The 16+ Learning Choices Data Hub


Through policy, I have given a clear commitment to young people about the routes on offer to education, employment and training – and the support that they can expect, when they reach the end of their statutory education. 16+ Learning Choices is Scotland’s post-16 transition planning model which ensures an appropriate offer of post-16 learning for every young person (broadly 15–18 years old) who wants it. The success of the model depends on local partners knowing and understanding individual young people; where they are in their learning and where they want to get to; and putting in place the opportunities and support that they need to make this a reality. This may mean tailored learning opportunities combined with intensive and often ongoing support for those who face particular barriers to engaging. To this end, it is essential that local partners have in place robust systems and processes around data-sharing – between schools, local authorities, colleges, Skills Development Scotland (SDS) and other learning providers and support agencies. Working with SDS, as our national skills body, I have built a national 16+ Learning Choices Data Hub to facilitate data sharing and to provide, to a range of partners, up-to-date information on individual young people and their learning choices. At a local level, this will ensure that services are planned and delivered on the basis of identified local need and that young people can access the right learning and support. The Data Hub will also provide aggregated data to inform national analysis. Although separate and discrete elements, data management within the context of 16+ Learning Choices and More Choices, More Chances (Scotland’s strategy to reduce the number of young people not in education, employment or training) are both integral components of the wider data infrastructure and are complimentary to each other. As such I call the harmonious elements Partnership Information. Indeed, this is a term that has now been adopted by Government and I recently established the Community of Practice for Partnership Information (CoPPI), intended for local authority staff, schools and careers advisors. The Data Hub will enable the progress of young people from about the age of 15 onwards to be tracked, allowing partners to quickly identify and engage with any young person dropping out or failing to complete their post-16 learning choice, with a view to re-engaging them in further learning. Data sharing provides an increased understanding of where people go, when they engage, and provides a more holistic view of the barriers that they face. In the longer term, this allows us to become more intelligent when mapping the outcomes of young people (or particular groups and characteristics of young people) so that intervention and national resources can be targeted where they are most effective; either geographically or by individual/group need. This is really important, post-recession and could impact upon the ability to enhance economic recovery; combining employment and international trade opportunities into anti-poverty and health policies. Not only will this lead to improved life chances for our young people, it also becomes a powerful commodity for policy makers and is a clear opportunity to do things better. My vision is that effective, straightforward data sharing between the key partners will achieve a more complete and reliable data set for all partners, which in turn will deliver the following benefits:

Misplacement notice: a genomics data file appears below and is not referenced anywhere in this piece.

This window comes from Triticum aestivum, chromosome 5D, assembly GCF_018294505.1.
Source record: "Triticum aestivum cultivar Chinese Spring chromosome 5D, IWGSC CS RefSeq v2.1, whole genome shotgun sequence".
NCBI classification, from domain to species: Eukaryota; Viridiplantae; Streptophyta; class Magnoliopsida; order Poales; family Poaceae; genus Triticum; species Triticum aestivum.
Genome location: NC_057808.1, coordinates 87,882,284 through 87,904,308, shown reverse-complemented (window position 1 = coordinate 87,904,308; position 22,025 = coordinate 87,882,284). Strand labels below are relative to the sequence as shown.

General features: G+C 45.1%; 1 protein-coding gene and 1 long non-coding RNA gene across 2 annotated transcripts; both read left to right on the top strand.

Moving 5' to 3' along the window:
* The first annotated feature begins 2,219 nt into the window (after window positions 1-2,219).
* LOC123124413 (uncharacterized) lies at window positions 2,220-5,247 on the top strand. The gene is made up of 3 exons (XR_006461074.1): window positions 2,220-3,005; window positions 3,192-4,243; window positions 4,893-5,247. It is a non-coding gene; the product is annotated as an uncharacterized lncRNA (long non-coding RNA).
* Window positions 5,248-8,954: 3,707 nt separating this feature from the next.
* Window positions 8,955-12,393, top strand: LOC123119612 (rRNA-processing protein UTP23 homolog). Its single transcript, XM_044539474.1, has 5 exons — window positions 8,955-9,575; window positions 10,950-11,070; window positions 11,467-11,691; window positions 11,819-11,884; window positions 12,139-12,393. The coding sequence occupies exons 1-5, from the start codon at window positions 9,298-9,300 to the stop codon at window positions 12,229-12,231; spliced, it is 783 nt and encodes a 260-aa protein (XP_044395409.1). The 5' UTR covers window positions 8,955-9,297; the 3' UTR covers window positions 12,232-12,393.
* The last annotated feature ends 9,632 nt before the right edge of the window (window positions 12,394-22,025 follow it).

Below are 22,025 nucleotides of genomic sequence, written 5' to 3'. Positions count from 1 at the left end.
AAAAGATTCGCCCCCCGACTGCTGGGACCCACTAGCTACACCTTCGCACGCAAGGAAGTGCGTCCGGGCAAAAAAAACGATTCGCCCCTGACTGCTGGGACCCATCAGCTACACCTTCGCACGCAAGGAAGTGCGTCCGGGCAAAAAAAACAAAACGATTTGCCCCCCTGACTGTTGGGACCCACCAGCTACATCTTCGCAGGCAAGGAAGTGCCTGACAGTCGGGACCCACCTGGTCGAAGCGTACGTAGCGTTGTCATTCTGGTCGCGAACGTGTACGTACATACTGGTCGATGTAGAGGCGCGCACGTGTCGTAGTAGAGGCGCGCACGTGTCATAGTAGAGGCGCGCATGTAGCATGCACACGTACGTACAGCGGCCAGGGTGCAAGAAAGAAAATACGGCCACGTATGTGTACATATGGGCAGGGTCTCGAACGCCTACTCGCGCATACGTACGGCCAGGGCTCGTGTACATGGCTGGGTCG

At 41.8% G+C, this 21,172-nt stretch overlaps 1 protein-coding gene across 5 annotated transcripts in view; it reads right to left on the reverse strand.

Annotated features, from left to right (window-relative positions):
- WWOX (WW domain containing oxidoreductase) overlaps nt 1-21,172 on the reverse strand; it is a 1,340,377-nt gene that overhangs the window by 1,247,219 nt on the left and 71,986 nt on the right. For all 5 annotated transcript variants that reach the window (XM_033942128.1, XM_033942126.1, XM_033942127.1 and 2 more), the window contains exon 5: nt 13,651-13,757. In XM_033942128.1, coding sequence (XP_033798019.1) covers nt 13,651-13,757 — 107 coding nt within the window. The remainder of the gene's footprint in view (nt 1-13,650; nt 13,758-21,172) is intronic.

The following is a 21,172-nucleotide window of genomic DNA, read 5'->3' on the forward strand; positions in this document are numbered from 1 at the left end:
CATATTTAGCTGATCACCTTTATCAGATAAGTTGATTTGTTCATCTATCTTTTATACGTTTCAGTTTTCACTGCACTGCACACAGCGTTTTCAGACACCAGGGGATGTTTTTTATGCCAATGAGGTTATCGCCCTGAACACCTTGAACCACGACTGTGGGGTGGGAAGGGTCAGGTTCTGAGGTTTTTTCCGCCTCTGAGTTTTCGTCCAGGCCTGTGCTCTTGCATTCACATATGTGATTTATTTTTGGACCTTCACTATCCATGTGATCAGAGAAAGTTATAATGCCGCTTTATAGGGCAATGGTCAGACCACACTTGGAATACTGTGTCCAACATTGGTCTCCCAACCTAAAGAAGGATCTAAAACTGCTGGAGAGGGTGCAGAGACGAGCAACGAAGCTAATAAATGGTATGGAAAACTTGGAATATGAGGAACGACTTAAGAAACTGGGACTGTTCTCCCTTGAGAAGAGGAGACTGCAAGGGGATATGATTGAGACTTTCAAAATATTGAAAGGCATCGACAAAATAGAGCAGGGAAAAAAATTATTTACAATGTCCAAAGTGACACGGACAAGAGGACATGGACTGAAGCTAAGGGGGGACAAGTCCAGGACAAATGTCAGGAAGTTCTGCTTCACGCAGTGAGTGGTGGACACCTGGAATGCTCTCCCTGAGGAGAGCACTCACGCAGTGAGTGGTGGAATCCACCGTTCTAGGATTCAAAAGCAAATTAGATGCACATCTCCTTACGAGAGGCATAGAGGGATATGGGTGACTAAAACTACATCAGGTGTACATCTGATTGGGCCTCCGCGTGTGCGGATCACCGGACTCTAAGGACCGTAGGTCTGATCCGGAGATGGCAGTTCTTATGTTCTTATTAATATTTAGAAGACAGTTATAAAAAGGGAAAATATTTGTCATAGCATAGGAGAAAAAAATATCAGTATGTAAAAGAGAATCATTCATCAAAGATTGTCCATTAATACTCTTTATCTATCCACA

• more effective service synergy, leading to more young people in sustained positive destinations; more effective and easier working for front-line delivery staff;
  • more comprehensive and robust management information, that supports well informed strategic decisions and curriculum planning; and
  • and more accurate and complete reporting to Scottish Government.

Red tape and bureaucracy is a real danger to effective data sharing. Working closely with the Information Commissioner, a legal framework for two-way data sharing whilst protecting individual confidentiality, is well established.

The Data Hub will allow schools to access college data and vice versa. Being able to view college applications from a school perspective is appealing, as too the college being able to view information on a young person as they make that application. This will improve the process and accuracy around information, advice and guidance, both at the point of leaving school and through any subsequent offers of post-16 learning. Using technology and new online tools like My World of Work (see www.sds.co.uk) motivates young people; these are the mediums that they are familiar with and engaging with these types of platforms is now a requirement, whether producing a CV, discovering learning opportunities or learning about a particular career. Likewise, all these approaches need to be joined up, if they are to be deployed to their full potential.

At the start of the year, I established a National Reference Group to adopt a governance approach to organise and regulate data sharing in action. I chaired this group and used it to steer national developments, in collaboration with local authorities and other policy makers. The technical IT solution for securely storing data, together with secure methods of data exchange in both directions between SDS and partners has been built and is in the pilot phase. The Data Hub will be fully implemented this coming Autumn.

You can read more about the 16+ learning Choices Data Hub and monitor progress through the CoPPI.

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